Finding the Light

“Amateurs worry about equipment. Professionals worry about time. Masters worry about light.” – Anonymous

Photography is all about light. Finding the right light is the most important element in any photograph. How can you better find the right light for your pictures?

In our work, we only use natural light. (Natural light is defined as the light that comes from the sun.) Natural light brings out the very best in our subjects, making skin glow and eyes sparkle and capturing nuances of light and shadow that can not be duplicated with harsh studio lights. The results: beautiful, flattering images with true colors, intriguing textures… and happy and healthy-looking people! In fact, we oftentimes get quizzical looks when we ask a parent to turn off an overhead light in the room during a shoot. It is an amazing natural resource and it is the best light a photographer can use.

So, if natural light is available to you, use it! If you’re inside, open the blinds and face the window. Or create a different look by having the light shine onto one side of your subject’s face. However, try not to have the window behind your subject, or your subject’s face will be dark and the window behind him/her will be very bright.

If you’re outside and it’s sunny, try to photograph your subjects in the shade (direct sunlight is not great for pictures – either your subjects are squinting because they’re facing the sun or your subjects are dark because they’re not.) Cloudy days also make great pictures.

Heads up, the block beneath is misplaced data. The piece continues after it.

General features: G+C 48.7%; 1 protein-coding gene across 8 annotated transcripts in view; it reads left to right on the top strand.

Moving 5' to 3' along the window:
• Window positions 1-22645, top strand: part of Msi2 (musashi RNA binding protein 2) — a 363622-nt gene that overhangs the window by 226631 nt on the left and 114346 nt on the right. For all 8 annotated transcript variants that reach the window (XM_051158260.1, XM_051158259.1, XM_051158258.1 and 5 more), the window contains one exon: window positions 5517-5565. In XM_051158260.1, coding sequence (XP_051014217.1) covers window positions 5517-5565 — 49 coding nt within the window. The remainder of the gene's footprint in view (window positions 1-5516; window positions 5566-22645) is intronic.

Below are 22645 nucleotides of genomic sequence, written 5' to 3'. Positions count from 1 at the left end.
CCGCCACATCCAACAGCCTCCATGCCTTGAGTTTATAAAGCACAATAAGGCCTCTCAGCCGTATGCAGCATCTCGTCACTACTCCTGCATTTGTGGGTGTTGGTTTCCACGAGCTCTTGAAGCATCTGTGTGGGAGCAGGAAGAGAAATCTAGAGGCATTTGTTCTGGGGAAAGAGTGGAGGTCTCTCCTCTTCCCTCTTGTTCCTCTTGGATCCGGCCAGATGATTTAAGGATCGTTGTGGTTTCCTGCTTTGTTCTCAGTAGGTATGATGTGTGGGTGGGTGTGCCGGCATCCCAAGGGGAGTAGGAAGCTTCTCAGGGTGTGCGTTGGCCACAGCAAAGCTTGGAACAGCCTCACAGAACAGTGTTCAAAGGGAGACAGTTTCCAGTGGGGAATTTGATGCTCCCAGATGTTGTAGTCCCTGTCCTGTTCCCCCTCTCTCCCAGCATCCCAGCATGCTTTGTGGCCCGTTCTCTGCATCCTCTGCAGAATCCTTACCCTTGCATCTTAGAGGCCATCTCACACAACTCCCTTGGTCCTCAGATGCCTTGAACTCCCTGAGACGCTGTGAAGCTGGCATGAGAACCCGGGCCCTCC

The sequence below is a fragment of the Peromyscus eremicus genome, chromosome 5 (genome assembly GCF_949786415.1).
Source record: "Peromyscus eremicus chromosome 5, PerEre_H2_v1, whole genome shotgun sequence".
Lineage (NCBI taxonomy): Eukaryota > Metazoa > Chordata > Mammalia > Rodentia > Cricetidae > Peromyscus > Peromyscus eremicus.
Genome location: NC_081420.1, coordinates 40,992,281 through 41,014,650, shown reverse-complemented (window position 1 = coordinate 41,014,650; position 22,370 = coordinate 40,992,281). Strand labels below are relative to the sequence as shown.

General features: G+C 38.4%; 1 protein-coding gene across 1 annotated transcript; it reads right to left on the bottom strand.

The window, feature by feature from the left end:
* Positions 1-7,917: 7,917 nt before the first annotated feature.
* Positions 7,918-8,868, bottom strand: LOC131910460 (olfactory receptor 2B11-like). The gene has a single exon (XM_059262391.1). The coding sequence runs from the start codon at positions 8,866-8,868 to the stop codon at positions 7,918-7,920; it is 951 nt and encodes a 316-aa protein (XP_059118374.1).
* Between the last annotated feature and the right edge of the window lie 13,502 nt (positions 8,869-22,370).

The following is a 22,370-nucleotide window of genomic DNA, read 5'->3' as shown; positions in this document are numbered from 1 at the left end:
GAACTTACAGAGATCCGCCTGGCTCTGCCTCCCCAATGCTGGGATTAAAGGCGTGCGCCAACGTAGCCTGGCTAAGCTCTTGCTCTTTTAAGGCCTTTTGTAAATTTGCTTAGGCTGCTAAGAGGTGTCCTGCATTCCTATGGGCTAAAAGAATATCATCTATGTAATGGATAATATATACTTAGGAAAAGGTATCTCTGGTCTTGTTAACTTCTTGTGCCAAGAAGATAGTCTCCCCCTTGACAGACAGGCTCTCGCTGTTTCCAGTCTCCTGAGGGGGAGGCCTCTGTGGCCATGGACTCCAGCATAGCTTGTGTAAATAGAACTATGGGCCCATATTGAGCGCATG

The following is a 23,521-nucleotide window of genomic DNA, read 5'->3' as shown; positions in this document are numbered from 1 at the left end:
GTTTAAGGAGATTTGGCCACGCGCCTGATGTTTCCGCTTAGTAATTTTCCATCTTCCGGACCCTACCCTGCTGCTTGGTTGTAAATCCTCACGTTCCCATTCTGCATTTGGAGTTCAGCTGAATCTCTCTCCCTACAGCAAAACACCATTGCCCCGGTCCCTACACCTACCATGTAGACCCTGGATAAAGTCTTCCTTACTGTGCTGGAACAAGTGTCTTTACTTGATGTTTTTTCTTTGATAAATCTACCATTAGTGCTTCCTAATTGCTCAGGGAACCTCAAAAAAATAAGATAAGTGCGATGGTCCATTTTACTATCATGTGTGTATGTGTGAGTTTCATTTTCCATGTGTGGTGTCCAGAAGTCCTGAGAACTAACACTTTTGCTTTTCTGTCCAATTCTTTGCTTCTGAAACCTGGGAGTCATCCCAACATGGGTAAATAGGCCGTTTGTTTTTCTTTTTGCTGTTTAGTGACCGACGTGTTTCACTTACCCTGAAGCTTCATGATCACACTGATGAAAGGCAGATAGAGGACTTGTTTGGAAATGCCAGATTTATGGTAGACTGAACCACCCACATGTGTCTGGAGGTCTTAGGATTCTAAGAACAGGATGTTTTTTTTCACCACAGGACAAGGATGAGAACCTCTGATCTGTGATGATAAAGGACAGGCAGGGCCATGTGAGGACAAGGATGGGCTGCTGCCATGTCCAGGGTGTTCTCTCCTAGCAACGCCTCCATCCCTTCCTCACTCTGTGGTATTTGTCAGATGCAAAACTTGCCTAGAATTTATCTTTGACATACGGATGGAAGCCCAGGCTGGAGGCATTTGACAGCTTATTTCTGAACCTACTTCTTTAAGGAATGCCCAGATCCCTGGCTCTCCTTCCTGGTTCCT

But, many times, natural light is not available to you. Either it’s dark outside or there is not enough natural light for the picture you’re trying to take. So, you’ll need a flash. The biggest piece of advice we can provide is to NEVER use the flash that is built into your camera. NEVER. Yes, it will provide lots of light, but it’s much too direct light and it produces those really dark, deep shadows. The key is to purchase a bounce flash. A bounce flash is a detachable flash that attaches to the top of your camera. The light it provides will be much softer because it bounces off a ceiling or wall and will significantly help with the shadows. It certainly makes the camera bigger and bulkier, but I would highly recommend it. Here’s an idea of what we’re talking about: Bounce Flash. This may not be the right flash for you — in fact, you can probably get a less expensive one that will work just fine. But this kind of flash will improve your pictures immensely.

As always, Pollack Photography is Focused on You

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